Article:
If you are fortunate enough, you will surely see the Northern Lights in Norway and the memory if going to live with you forever. Hotels are expensive. Campground cabins are more reasonable but will still add up. The cheapest way to stay is to bring your tent and camping gear. A spot in a campground with bathrooms, shower facilities, and often a kitchen will run you $20-$25.

If you really want to rough it, you can literally camp out in the woods for zero kroners, as long as you don’t need a hot shower in the morning and you follow a few simple rules. Bring a cold-rated sleeping bag and a proper pad. It gets cold at night, and the ground can suck the heat out of you. Do not eat out. For the love of Freya, do not rely on eating out.

Even junk food is expensive. Bring basic camping cookware and get groceries at the local Kiwi or Rema 1000 like everyone else. If you’re out by the ocean, you’re free to fish your own dinner and lunch, no fishing permit or license required.

5. The Romantic Road, Germany

The Romantic Road is a "theme route" devised by promotion-minded travel agents in the 1950s. All along its 220 miles (354 kilometers), flowers spill from the balconies of timbered homes, rolling vineyards bask in the sun, and lake-studded countryside sparkles against the grand Alps.

To travel these winding lanes is to experience a manifestation of sentimental scenery. You absolutely need to visit Rothenburg ob der Tauber, Germany's best-preserved walled town.

6. Atlantic Highway, England

One of the most scenic coastal roads in England is the A39 along the north Devon and north Somerset coast, overlooking the Bristol Channel, and running from Barnstaple in Devon to Minehead in Somerset. The coast in the area of Lynton and Lynmouth, and known as Little Switzerland, is very spectacular. While you are in Lynton or Lynmouth you should also take some time to discover the 21 mile drive.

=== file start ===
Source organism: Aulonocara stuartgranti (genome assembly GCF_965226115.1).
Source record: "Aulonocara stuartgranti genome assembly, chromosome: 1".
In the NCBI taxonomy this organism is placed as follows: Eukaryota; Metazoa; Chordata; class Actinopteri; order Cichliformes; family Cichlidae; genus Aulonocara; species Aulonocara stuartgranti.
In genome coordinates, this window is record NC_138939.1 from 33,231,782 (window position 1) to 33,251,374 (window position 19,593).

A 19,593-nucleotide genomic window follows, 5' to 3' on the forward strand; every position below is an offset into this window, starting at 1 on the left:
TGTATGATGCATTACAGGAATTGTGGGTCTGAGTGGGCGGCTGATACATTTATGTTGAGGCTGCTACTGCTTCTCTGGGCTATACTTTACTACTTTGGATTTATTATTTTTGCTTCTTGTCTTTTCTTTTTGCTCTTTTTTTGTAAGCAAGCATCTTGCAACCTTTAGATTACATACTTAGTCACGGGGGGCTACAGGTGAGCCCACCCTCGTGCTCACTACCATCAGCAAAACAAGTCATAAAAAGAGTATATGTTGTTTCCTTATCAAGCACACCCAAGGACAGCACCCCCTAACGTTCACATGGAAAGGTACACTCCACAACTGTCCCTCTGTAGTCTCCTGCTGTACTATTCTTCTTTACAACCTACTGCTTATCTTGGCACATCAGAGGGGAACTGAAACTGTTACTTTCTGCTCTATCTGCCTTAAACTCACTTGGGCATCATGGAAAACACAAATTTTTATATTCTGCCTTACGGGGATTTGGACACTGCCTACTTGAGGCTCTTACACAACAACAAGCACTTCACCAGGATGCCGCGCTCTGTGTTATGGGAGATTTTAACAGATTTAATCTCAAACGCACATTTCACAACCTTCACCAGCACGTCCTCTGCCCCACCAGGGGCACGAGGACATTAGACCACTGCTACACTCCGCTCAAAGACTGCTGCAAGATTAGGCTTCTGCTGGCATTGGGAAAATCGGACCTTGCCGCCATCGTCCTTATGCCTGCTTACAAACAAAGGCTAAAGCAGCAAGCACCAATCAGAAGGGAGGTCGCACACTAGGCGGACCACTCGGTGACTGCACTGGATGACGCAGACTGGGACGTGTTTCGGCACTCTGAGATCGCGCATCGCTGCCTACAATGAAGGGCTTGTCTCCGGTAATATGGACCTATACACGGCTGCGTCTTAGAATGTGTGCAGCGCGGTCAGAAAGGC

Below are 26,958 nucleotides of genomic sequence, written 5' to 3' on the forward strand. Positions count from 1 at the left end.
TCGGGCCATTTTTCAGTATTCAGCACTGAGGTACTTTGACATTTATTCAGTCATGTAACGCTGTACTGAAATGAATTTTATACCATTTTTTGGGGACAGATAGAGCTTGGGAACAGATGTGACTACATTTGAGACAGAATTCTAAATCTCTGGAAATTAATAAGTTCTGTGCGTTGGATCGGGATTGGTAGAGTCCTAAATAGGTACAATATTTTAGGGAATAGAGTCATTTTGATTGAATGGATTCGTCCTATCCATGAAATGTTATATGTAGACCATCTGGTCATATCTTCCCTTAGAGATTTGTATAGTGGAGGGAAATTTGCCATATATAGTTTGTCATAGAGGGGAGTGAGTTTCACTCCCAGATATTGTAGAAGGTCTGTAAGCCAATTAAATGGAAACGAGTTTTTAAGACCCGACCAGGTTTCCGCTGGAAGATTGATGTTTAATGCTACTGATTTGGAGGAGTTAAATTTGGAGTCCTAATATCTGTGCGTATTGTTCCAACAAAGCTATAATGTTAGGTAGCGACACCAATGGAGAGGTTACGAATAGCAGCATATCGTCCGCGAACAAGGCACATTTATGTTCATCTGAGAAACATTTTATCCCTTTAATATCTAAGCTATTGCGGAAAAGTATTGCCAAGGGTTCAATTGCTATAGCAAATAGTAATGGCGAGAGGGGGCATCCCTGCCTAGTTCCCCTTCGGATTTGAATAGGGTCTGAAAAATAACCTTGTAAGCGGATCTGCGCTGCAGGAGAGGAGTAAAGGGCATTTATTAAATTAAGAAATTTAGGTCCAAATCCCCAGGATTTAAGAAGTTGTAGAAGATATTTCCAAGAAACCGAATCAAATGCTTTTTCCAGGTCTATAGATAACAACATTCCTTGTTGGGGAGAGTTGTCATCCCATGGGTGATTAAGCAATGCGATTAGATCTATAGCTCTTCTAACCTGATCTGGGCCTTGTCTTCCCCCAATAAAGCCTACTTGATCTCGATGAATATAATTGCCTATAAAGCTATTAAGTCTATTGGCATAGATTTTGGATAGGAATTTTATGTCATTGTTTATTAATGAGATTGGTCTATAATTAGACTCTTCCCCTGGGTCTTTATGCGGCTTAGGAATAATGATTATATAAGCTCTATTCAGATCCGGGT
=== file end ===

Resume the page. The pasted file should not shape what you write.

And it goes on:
The little road hugging the coast here is a very scenic drive. About four miles west of Minehead on the A39 is the village of Porlock, and if approaching the village from the west you will need to descend Porlock Hill. If you were going the opposite direction, i.e. west from Minehead you would need to ascend Porlock Hill, which on its steepest section has a gradient of 1 in 4, making it the steepest hill on any A class road in England.

There is a toll road running parallel to the A39 which has the advantage of not having such steep gradients, but it does have a very sharp hairpin bend along it. A few years ago an open top bus used to run most days in summer along the A39 between Minehead and Lynmouth, but in recent years this has been discontinued and replaced by a vintage bus.

7. The Great Ocean Road, Australia

The Great Ocean Road, which winds down Victoria's south coast for 243 kilometres, is one of the world's most beautiful drives. Completed in 1932, the roadway was constructed by returning troops from World War I and is dedicated to those who perished.

The route connects Torquay, a coastal resort town, with the tiny, peaceful hamlet of Allansford. Along the way, it passes enormous limestone sea stacks, isolated coves, and magnificent surf locations. At times, it meanders through patches of rainforest, rich Winelands, and interminable eucalyptus forests, interspersed with quiet coastal villages.

Bell's Beach, renowned for its excellent surfing, is a popular destination, as is Great Otway National Park, which is home to an abundance of magnificent natural beauty. The Twelve Apostles are a breathtaking sight: the collapsing sea stacks are continuously battered by the enormous Southern Ocean's harsh and dangerous waves.

Australia is an expansive country, and taking a trip along the Great Ocean Road lets you cover a vast amount of the Southeastern state of Victoria on your travels. Marvel at the naturally formed limestone towers that have stymied sailors on Shipwreck Coast throughout the centuries, and take a day to explore the Great Otway National Park with its roaring waterfalls and fern-filled gullies.

This expansive driving route is dotted with a host of parks, campgrounds and historic towns to check out as you make your way along the coast. A stop at the beach during winter in Australia provides plenty of chances to spot and even swim with dolphins.

Of course, when your vehicle doubles as a home, there are many other great places to go. The destinations are endless. Places like Estes Park, CO, Seattle, WA, The Austrian Alps, Central Spain, and the many mountain villages of western France. With so many great places to visit, choosing one may seem difficult. Just remember that the destination is less important than the experience, so get out there and experience as much as you can.
Kalyan Panja